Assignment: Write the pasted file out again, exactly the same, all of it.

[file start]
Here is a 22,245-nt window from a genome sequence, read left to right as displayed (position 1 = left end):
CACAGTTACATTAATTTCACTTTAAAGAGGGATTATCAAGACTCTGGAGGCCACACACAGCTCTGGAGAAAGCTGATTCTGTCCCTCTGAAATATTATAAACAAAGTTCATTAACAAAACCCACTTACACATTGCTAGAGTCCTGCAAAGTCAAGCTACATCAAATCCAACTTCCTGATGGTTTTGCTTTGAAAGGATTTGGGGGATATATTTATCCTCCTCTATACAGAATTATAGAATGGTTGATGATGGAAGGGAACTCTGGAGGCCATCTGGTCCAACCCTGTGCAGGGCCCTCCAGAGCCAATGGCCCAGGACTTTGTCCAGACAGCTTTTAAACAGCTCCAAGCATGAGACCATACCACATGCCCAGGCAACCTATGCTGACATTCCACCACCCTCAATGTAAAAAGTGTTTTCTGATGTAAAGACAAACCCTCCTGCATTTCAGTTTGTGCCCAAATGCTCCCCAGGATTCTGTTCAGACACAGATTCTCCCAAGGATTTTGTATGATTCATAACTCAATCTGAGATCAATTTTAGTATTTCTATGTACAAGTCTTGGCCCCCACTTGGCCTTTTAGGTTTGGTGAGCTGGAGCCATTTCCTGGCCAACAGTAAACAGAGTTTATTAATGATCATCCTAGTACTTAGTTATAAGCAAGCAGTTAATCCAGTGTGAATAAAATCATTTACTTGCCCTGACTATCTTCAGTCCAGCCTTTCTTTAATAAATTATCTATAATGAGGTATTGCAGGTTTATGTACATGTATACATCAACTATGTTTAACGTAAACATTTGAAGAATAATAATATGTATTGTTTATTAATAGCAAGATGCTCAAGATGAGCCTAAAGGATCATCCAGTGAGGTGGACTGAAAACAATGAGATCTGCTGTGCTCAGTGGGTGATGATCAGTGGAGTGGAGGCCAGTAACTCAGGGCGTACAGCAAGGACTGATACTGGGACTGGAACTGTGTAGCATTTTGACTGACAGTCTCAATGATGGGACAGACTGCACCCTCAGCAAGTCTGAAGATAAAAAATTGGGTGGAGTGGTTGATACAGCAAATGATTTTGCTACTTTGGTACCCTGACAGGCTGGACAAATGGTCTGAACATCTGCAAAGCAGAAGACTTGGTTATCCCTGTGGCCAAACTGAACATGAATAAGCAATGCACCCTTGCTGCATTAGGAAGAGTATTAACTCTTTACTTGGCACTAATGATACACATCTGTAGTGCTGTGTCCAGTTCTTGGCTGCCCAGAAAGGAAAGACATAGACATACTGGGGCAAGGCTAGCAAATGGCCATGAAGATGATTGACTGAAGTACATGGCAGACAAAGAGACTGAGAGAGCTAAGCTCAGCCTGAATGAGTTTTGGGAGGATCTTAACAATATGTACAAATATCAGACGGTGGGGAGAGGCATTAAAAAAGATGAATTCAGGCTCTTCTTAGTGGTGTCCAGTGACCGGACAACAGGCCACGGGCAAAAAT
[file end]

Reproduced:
Here is a 22,245-nt window from a genome sequence, read left to right as displayed (position 1 = left end):
CACAGTTACATTAATTTCACTTTAAAGAGGGATTATCAAGACTCTGGAGGCCACACACAGCTCTGGAGAAAGCTGATTCTGTCCCTCTGAAATATTATAAACAAAGTTCATTAACAAAACCCACTTACACATTGCTAGAGTCCTGCAAAGTCAAGCTACATCAAATCCAACTTCCTGATGGTTTTGCTTTGAAAGGATTTGGGGGATATATTTATCCTCCTCTATACAGAATTATAGAATGGTTGATGATGGAAGGGAACTCTGGAGGCCATCTGGTCCAACCCTGTGCAGGGCCCTCCAGAGCCAATGGCCCAGGACTTTGTCCAGACAGCTTTTAAACAGCTCCAAGCATGAGACCATACCACATGCCCAGGCAACCTATGCTGACATTCCACCACCCTCAATGTAAAAAGTGTTTTCTGATGTAAAGACAAACCCTCCTGCATTTCAGTTTGTGCCCAAATGCTCCCCAGGATTCTGTTCAGACACAGATTCTCCCAAGGATTTTGTATGATTCATAACTCAATCTGAGATCAATTTTAGTATTTCTATGTACAAGTCTTGGCCCCCACTTGGCCTTTTAGGTTTGGTGAGCTGGAGCCATTTCCTGGCCAACAGTAAACAGAGTTTATTAATGATCATCCTAGTACTTAGTTATAAGCAAGCAGTTAATCCAGTGTGAATAAAATCATTTACTTGCCCTGACTATCTTCAGTCCAGCCTTTCTTTAATAAATTATCTATAATGAGGTATTGCAGGTTTATGTACATGTATACATCAACTATGTTTAACGTAAACATTTGAAGAATAATAATATGTATTGTTTATTAATAGCAAGATGCTCAAGATGAGCCTAAAGGATCATCCAGTGAGGTGGACTGAAAACAATGAGATCTGCTGTGCTCAGTGGGTGATGATCAGTGGAGTGGAGGCCAGTAACTCAGGGCGTACAGCAAGGACTGATACTGGGACTGGAACTGTGTAGCATTTTGACTGACAGTCTCAATGATGGGACAGACTGCACCCTCAGCAAGTCTGAAGATAAAAAATTGGGTGGAGTGGTTGATACAGCAAATGATTTTGCTACTTTGGTACCCTGACAGGCTGGACAAATGGTCTGAACATCTGCAAAGCAGAAGACTTGGTTATCCCTGTGGCCAAACTGAACATGAATAAGCAATGCACCCTTGCTGCATTAGGAAGAGTATTAACTCTTTACTTGGCACTAATGATACACATCTGTAGTGCTGTGTCCAGTTCTTGGCTGCCCAGAAAGGAAAGACATAGACATACTGGGGCAAGGCTAGCAAATGGCCATGAAGATGATTGACTGAAGTACATGGCAGACAAAGAGACTGAGAGAGCTAAGCTCAGCCTGAATGAGTTTTGGGAGGATCTTAACAATATGTACAAATATCAGACGGTGGGGAGAGGCATTAAAAAAGATGAATTCAGGCTCTTCTTAGTGGTGTCCAGTGACCGGACAACAGGCCACGGGCAAAAAT